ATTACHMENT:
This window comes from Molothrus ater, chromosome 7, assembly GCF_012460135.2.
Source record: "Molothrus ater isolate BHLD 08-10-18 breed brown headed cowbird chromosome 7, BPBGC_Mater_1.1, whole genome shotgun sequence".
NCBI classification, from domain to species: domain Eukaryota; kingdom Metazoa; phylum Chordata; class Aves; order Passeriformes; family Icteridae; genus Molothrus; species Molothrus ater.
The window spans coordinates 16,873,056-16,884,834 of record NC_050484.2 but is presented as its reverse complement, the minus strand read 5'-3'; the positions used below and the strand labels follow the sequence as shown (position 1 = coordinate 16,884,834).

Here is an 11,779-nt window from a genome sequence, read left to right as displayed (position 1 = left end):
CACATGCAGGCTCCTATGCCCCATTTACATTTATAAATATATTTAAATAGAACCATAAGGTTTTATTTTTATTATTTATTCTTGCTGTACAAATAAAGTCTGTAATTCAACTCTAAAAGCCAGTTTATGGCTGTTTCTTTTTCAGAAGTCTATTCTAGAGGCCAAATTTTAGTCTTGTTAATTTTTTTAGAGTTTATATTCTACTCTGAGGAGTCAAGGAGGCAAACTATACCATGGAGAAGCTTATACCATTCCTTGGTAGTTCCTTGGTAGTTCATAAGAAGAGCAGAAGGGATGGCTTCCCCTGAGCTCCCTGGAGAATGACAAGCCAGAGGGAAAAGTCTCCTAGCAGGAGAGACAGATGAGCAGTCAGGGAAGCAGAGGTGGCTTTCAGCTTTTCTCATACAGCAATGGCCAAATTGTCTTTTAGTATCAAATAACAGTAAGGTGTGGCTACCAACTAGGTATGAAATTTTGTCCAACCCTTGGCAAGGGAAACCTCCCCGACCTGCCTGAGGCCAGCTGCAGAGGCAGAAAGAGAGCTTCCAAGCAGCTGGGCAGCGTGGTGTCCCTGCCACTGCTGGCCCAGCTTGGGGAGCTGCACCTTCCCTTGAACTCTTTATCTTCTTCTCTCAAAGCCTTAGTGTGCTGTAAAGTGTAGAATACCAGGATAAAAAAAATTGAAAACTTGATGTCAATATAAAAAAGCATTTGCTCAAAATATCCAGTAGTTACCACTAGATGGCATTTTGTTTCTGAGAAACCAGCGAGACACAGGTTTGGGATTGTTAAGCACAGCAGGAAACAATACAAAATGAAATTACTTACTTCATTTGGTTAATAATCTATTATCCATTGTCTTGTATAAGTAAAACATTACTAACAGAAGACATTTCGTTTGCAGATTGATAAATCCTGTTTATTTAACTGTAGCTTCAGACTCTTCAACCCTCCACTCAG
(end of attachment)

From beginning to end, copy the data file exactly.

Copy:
This window comes from Molothrus ater, chromosome 7, assembly GCF_012460135.2.
Source record: "Molothrus ater isolate BHLD 08-10-18 breed brown headed cowbird chromosome 7, BPBGC_Mater_1.1, whole genome shotgun sequence".
NCBI classification, from domain to species: domain Eukaryota; kingdom Metazoa; phylum Chordata; class Aves; order Passeriformes; family Icteridae; genus Molothrus; species Molothrus ater.
The window spans coordinates 16,873,056-16,884,834 of record NC_050484.2 but is presented as its reverse complement, the minus strand read 5'-3'; the positions used below and the strand labels follow the sequence as shown (position 1 = coordinate 16,884,834).

Here is an 11,779-nt window from a genome sequence, read left to right as displayed (position 1 = left end):
CACATGCAGGCTCCTATGCCCCATTTACATTTATAAATATATTTAAATAGAACCATAAGGTTTTATTTTTATTATTTATTCTTGCTGTACAAATAAAGTCTGTAATTCAACTCTAAAAGCCAGTTTATGGCTGTTTCTTTTTCAGAAGTCTATTCTAGAGGCCAAATTTTAGTCTTGTTAATTTTTTTAGAGTTTATATTCTACTCTGAGGAGTCAAGGAGGCAAACTATACCATGGAGAAGCTTATACCATTCCTTGGTAGTTCCTTGGTAGTTCATAAGAAGAGCAGAAGGGATGGCTTCCCCTGAGCTCCCTGGAGAATGACAAGCCAGAGGGAAAAGTCTCCTAGCAGGAGAGACAGATGAGCAGTCAGGGAAGCAGAGGTGGCTTTCAGCTTTTCTCATACAGCAATGGCCAAATTGTCTTTTAGTATCAAATAACAGTAAGGTGTGGCTACCAACTAGGTATGAAATTTTGTCCAACCCTTGGCAAGGGAAACCTCCCCGACCTGCCTGAGGCCAGCTGCAGAGGCAGAAAGAGAGCTTCCAAGCAGCTGGGCAGCGTGGTGTCCCTGCCACTGCTGGCCCAGCTTGGGGAGCTGCACCTTCCCTTGAACTCTTTATCTTCTTCTCTCAAAGCCTTAGTGTGCTGTAAAGTGTAGAATACCAGGATAAAAAAAATTGAAAACTTGATGTCAATATAAAAAAGCATTTGCTCAAAATATCCAGTAGTTACCACTAGATGGCATTTTGTTTCTGAGAAACCAGCGAGACACAGGTTTGGGATTGTTAAGCACAGCAGGAAACAATACAAAATGAAATTACTTACTTCATTTGGTTAATAATCTATTATCCATTGTCTTGTATAAGTAAAACATTACTAACAGAAGACATTTCGTTTGCAGATTGATAAATCCTGTTTATTTAACTGTAGCTTCAGACTCTTCAACCCTCCACTCAG